Though a law requiring clinical trial results reporting has been on the books for decades, many researchers have been slow to comply. Now, 2 years after the law was sharpened with higher penalties for noncompliance, investigative correspondent Charles Piller took a look at the results. He talks with host Sarah Crespi about the investigation and a surprising lack of compliance and enforcement.
Also this week, Sarah talks with Brett Finlay, a microbiologist at the University Of British Columbia, Vancouver, about an Insight in this week’s issue that aims to connect the dots between noncommunicable diseases like heart disease, diabetes, and cancer and the microbes that live in our guts. Could these diseases actually spread through our microbiomes?
Getting into an MRI machine can be a tight fit for just one person. Now, researchers interested in studying face-to-face interactions are attempting to squeeze a whole other person into the same tube, while taking functional MRI (fMRI) measurements. Staff Writer Kelly Servick joins host Sarah Crespi to talk about the kinds of questions simultaneous fMRIs might answer.
Also this week, Sarah talks with Igor Grossman, director of the Wisdom and Culture Lab at the University of Waterloo, about his group’s Science Advances paper on public perceptions of the difference between something being rational and something being reasonable.
We start our first episode of the new year looking at future trends in policy and research with host Joel Goldberg and several Science News writers. Jeffrey Mervis discusses upcoming policy changes, Kelly Servick gives a rundown of areas to watch in the life sciences, and Ann Gibbons talks about potential advances in ancient proteins and DNA.
In research news, host Meagan Cantwell talks with Beatriz Pinto-Goncalves, a postdoctoral researcher at the John Innes Centre, about carnivorous plant traps. Through understanding the mechanisms that create these traps, Pinto-Goncalves and colleagues elucidate what this could mean for how they emerged in the evolutionary history of plants.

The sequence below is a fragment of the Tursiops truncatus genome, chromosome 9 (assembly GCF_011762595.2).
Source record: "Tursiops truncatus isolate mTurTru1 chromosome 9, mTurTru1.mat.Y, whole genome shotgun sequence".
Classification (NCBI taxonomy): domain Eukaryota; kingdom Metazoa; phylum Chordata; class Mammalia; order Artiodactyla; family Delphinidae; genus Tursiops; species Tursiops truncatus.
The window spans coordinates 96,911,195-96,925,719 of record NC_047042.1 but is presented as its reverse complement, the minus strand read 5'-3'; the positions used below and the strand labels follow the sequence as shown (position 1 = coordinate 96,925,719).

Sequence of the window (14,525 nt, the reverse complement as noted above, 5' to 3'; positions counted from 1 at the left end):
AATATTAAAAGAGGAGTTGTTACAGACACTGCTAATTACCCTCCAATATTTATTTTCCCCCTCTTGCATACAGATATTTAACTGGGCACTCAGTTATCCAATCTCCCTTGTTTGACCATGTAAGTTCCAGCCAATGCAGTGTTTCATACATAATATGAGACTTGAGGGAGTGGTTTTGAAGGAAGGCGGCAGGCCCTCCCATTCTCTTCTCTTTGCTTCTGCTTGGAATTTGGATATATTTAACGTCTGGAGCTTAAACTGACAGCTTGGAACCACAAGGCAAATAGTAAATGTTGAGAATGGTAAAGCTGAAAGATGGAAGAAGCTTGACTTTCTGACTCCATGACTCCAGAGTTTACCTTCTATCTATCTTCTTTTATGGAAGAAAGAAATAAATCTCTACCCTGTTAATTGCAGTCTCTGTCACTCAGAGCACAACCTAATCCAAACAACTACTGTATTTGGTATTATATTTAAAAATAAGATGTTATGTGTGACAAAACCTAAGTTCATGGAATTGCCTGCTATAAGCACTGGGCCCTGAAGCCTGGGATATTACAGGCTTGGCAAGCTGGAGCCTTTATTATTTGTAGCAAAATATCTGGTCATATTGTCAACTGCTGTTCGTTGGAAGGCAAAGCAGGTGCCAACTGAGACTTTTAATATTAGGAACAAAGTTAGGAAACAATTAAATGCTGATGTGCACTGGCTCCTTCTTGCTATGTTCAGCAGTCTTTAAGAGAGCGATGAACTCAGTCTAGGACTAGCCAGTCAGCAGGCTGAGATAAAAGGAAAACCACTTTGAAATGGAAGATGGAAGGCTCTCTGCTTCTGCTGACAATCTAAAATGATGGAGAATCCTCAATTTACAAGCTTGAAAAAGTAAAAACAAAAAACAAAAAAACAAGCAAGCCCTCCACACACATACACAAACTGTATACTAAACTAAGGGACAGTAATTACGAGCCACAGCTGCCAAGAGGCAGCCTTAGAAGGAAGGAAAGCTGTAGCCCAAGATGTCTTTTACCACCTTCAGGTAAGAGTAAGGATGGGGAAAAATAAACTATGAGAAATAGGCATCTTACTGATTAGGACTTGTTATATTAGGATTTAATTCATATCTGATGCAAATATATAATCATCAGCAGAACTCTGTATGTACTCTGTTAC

The podcast team share some of their highlights from the past 12 months: A sole sensation, The make up of the far side of the Moon, Growth Mindset, ‘Manferences’ and Q&A with Nobel Prize winner John Goodenough.
As the year comes to a close, we review the best science, the best stories, and the best books from 2019. Our end-of-the-year episode kicks off with Host Sarah Crespi and Online News Editor David Grimm talking about the top online stories on things like human self-domestication, the “wood wide web,” and more.
News Editor Tim Appenzeller joins Sarah to discuss Science’s 2019 Breakthrough of the Year, some of the contenders for breakthrough, also known as runners-up, and a breakdown—when science and politics just didn’t seem to mix this year.
Finally, Science books editor Valerie Thompson brings her favorites from the world of science-inflected media. She and Sarah talk about some of the best books reviewed in Science this year, a food extinction book we should have reviewed, a pair of science-centric films, and even an award-winning birding board game.